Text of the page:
Centerville Baptist Church

Historical Marker #2178 in Bourbon County marks the Centerville Baptist Church, a historic African American congregation established in 1867.

Before the Civil War, if enslaved individuals wished to participate in religious services they most often had to attend white churches with their owners. And although they met in the same buildings, African Americans were likely relegated to separate sections of the church, such as the back pews or a balcony. Sometimes, however, slaves were given permission to form their own congregations and worship in their preferred manner; albeit often with a white official in attendance. Such a situation arose when Reverend Elisha W. Green in Paris, Kentucky, succeeded in convincing the members of the community's white Baptist church to allow them to establish a separate congregation. Approval was granted in 1857 and the African Baptist Church began conducting its own separate worship services in Paris.

When emancipation was achieved after the Civil War, black churches developed as one of the most important institutions in the black community. In the post-war years it was in the churches that important political topics such as voting rights and testifying in court were discussed along with Bible lessons. With Rev. Green as their inspiration, the Centerville Baptist Church was organized in 1867. In 1904, the present brick building replaced the previous wooden frame building.

The town of Centerville is located halfway between Paris and Georgetown, as well as halfway between Lexington and Cynthiana, thus its name. Centerville was a booming small town with a large business from drovers and teamsters before the railroad came through in the 1850s. Drovers herded cattle and hogs to market in Cincinnati and teamsters hauled produce in wagons. After the railroad was constructed and roads were macadamized, the teamsters and drovers were no longer able to compete. During the second half of the nineteenth century Centerville fell into a decline. By the 1880s the little town was merely a village that a white population of 64 and a black population of 100 called home.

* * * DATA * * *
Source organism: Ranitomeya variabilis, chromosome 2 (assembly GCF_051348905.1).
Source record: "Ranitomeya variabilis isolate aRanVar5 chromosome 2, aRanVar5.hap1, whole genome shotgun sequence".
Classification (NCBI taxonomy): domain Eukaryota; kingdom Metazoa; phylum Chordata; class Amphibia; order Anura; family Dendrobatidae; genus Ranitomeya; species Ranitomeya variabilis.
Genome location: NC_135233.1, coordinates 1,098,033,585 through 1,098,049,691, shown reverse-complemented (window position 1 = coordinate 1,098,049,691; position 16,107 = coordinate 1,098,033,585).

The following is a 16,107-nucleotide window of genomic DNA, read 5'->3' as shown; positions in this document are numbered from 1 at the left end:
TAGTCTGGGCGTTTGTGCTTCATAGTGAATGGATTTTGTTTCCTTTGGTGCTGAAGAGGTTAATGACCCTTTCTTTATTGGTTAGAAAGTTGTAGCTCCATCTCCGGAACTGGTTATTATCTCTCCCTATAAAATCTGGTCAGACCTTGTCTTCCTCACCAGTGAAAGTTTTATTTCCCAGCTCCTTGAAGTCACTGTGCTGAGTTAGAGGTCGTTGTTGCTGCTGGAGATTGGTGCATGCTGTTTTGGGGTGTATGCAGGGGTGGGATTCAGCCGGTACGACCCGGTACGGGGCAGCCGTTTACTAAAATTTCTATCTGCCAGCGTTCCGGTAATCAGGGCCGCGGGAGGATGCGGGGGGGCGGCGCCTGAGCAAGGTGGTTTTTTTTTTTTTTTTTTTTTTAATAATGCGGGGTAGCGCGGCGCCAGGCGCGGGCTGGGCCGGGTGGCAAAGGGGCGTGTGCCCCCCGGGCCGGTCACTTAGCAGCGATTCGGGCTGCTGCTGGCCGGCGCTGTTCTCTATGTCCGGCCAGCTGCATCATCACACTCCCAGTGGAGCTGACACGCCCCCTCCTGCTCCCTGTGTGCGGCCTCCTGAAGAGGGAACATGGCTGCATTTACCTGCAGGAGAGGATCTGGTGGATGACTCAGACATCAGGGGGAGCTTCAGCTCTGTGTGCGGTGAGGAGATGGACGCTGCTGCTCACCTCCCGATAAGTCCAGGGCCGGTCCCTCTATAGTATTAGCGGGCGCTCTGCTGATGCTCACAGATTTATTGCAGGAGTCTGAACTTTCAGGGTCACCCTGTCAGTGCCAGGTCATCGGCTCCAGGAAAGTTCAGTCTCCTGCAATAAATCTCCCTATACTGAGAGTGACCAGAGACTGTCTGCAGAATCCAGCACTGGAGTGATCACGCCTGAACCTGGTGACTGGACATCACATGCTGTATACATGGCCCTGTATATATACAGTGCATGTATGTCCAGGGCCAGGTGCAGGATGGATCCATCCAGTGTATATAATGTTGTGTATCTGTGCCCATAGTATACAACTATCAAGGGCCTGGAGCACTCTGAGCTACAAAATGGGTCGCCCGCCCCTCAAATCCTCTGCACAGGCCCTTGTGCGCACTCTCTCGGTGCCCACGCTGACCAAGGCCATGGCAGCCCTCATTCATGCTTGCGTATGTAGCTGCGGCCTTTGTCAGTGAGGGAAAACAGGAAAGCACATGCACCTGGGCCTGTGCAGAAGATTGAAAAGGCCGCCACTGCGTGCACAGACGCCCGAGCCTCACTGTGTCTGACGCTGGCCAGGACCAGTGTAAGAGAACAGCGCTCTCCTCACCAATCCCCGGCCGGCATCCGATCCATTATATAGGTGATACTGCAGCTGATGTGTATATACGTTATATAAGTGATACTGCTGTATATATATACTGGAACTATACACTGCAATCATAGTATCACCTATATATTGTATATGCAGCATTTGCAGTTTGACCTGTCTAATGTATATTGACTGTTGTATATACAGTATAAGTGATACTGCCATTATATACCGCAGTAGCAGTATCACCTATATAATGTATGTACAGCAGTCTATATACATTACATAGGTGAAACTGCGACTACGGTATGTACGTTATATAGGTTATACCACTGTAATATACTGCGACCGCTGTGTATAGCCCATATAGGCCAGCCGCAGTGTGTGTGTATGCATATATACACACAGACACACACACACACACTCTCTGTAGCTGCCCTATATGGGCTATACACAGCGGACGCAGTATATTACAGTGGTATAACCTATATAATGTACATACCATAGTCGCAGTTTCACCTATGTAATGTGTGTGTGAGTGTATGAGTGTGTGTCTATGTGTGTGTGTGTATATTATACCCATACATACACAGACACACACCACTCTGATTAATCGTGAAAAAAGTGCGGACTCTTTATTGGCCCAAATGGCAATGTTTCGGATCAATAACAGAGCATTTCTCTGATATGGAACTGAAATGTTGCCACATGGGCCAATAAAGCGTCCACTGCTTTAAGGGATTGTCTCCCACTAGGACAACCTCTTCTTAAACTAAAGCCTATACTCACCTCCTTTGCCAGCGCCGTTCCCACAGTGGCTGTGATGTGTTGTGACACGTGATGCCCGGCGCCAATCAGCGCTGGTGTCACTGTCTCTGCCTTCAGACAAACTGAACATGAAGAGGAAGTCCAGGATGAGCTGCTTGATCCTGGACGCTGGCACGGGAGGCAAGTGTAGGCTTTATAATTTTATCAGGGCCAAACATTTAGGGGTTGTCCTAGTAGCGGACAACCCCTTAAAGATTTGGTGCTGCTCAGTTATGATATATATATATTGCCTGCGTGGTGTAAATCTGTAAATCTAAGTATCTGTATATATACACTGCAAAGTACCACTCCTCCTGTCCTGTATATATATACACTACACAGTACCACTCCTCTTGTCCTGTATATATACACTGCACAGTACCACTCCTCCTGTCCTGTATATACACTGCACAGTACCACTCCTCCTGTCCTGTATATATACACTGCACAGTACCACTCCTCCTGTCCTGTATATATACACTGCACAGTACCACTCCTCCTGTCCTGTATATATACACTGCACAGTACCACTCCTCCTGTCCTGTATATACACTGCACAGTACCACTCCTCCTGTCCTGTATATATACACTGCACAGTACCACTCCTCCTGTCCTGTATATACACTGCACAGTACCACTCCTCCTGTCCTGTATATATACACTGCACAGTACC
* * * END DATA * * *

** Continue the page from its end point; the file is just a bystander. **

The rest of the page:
Today, Centerville Baptist Church is still an active congregation that has remained faithful to its mission of serving its community throughout its long history.

Images

Rev. William Alexander

Rev. William Alexander

Rev. Alexander was minister of Centerville Baptist Church from 1920 to 1949. He is the first pastor to have a photograph that survives. He was preceded by Rev. Thomas Gant in 1867, Rev. S. P. Young in 1908, Rev T. J. Smith 1908-09, Rev. P. M. Young in 1913, and finally, Rev. J. W. Million 1913-1920. Courtesy of Hopewell Museum. View File Details Page

Centerville Baptist Church

Centerville Baptist Church

This early photograph shows part of the 1904 church building. Courtesy of Hopewell Museum. View File Details Page

Centerville Baptist Chuch

Centerville Baptist Chuch

This congregational photograph likely dates from the early 1900s. Courtesy of Hopewell Museum. View File Details Page

Rev. Elisha Green

Rev. Elisha Green

Credited with inspiring the founding the Centerville Baptist Church, Rev. Green's picture appears in his autobiography, The Life of Rev. Elisha W. Green, Life of the Rev. Elisha W. Green, One of the Founders of the Kentucky Normal and Theological Institute--now the State University at Louisville; Eleven Years Moderator of the Mt. Zion Baptist Association; Five Years Moderator of the Consolidated Baptist Educational Association and Over Thirty Years Pastor of the Colored Baptist Churches of Maysville and Paris. Written by Himself. Maysville: KY: The Republican Printing Office, 1888. Courtesy of Hopewell Museum. View File Details Page

Cite this Page:

Hopewell Museum, “Centerville Baptist Church,” ExploreKYHistory, accessed March 24, 2017, http://explorekyhistory.ky.gov/items/show/429.

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